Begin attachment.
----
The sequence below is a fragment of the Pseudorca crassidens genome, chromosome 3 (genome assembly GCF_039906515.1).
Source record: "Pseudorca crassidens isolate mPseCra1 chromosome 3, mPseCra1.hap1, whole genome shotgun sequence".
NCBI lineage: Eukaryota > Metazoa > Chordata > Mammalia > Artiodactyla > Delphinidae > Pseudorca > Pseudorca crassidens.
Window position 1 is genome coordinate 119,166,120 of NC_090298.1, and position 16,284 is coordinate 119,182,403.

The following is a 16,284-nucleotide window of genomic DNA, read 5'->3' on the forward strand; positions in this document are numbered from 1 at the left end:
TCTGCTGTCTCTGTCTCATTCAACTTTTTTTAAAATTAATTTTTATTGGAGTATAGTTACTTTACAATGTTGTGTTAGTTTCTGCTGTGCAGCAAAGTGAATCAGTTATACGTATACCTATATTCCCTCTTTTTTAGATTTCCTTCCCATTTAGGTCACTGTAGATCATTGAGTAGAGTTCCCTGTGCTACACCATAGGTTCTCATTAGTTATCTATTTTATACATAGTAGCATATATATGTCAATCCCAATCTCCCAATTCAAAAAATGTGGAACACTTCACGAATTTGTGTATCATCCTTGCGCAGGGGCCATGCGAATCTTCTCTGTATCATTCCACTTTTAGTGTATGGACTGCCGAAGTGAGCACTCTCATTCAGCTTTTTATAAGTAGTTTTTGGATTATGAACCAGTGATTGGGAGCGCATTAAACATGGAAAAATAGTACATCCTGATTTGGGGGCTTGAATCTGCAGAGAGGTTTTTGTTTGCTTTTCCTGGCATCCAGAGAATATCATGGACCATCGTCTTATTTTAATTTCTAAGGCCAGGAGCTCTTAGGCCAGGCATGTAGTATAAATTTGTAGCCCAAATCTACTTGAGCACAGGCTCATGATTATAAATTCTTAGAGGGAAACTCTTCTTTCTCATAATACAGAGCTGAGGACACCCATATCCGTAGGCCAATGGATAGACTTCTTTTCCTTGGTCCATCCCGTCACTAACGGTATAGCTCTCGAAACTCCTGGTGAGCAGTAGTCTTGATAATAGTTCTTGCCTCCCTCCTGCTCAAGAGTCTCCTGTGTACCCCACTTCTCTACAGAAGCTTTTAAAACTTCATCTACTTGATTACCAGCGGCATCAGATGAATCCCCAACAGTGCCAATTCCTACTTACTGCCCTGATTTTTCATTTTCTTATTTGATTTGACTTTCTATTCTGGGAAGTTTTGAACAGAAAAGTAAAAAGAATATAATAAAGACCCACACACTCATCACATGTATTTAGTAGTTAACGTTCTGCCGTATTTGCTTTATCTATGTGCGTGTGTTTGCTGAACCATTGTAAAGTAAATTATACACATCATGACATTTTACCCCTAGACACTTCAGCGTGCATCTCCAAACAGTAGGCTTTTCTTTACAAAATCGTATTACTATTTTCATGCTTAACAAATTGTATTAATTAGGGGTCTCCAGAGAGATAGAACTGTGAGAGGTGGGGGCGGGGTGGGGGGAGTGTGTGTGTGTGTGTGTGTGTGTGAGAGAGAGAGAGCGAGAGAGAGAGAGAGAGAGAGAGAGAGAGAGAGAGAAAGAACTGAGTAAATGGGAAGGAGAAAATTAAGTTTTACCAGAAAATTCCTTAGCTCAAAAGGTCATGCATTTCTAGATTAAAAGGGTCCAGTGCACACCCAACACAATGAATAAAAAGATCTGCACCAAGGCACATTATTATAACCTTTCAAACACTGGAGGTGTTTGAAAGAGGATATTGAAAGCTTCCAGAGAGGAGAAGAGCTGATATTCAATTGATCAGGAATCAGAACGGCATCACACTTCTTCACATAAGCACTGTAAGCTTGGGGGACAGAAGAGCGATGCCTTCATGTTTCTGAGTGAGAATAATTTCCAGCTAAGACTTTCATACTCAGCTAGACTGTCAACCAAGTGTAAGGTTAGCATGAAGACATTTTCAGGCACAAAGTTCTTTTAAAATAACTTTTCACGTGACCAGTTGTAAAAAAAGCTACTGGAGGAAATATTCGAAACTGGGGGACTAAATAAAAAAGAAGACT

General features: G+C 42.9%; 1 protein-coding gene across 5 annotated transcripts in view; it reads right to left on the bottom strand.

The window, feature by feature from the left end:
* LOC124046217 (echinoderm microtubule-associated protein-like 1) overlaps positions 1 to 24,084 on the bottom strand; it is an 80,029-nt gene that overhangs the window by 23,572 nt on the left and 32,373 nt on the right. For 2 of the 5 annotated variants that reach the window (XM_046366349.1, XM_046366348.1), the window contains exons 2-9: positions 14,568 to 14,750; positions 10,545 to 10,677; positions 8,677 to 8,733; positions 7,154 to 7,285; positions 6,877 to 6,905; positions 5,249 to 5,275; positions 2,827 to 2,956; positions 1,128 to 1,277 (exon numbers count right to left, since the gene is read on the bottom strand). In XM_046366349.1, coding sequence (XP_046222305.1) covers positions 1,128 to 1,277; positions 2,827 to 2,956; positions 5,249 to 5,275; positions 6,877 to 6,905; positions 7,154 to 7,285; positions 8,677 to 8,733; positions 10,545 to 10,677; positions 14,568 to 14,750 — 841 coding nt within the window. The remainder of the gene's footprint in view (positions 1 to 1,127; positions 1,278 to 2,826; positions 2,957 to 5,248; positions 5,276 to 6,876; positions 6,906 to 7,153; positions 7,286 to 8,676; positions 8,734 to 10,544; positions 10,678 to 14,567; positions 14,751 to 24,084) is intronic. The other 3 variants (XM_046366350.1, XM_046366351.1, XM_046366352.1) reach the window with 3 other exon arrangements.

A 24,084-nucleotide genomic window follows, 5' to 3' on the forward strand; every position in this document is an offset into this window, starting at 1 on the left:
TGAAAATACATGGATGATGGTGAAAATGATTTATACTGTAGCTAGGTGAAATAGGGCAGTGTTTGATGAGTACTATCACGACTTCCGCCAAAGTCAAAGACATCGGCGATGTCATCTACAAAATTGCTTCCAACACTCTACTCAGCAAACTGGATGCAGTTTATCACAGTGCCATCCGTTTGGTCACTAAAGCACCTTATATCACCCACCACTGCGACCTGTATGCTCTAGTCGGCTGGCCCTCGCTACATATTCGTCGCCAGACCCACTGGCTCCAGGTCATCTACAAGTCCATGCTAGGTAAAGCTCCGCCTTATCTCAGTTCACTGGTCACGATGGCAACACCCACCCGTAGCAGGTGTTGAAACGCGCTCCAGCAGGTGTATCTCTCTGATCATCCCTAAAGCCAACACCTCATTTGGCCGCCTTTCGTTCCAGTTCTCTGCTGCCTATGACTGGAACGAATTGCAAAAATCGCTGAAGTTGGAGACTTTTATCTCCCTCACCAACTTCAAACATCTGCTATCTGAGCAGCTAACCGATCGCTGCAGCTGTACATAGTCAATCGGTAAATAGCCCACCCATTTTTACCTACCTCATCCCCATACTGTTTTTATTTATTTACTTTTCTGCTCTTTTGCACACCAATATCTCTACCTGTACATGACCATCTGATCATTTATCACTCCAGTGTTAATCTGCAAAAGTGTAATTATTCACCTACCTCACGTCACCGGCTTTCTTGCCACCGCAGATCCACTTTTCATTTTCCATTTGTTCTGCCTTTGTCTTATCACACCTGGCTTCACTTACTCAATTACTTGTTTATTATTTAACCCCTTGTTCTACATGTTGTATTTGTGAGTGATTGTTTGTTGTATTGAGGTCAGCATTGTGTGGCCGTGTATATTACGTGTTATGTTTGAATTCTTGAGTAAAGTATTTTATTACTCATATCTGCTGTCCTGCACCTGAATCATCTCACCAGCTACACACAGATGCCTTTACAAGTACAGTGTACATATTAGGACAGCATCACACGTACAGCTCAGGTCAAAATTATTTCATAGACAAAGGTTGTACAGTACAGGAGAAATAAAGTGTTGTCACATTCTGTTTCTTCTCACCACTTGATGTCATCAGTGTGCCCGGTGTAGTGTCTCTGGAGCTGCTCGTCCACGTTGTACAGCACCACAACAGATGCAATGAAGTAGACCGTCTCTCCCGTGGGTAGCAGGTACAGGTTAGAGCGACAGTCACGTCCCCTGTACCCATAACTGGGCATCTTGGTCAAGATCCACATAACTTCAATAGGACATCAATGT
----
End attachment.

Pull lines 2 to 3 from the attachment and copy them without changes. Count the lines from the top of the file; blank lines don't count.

Source record: "Pseudorca crassidens isolate mPseCra1 chromosome 3, mPseCra1.hap1, whole genome shotgun sequence".
NCBI lineage: Eukaryota > Metazoa > Chordata > Mammalia > Artiodactyla > Delphinidae > Pseudorca > Pseudorca crassidens.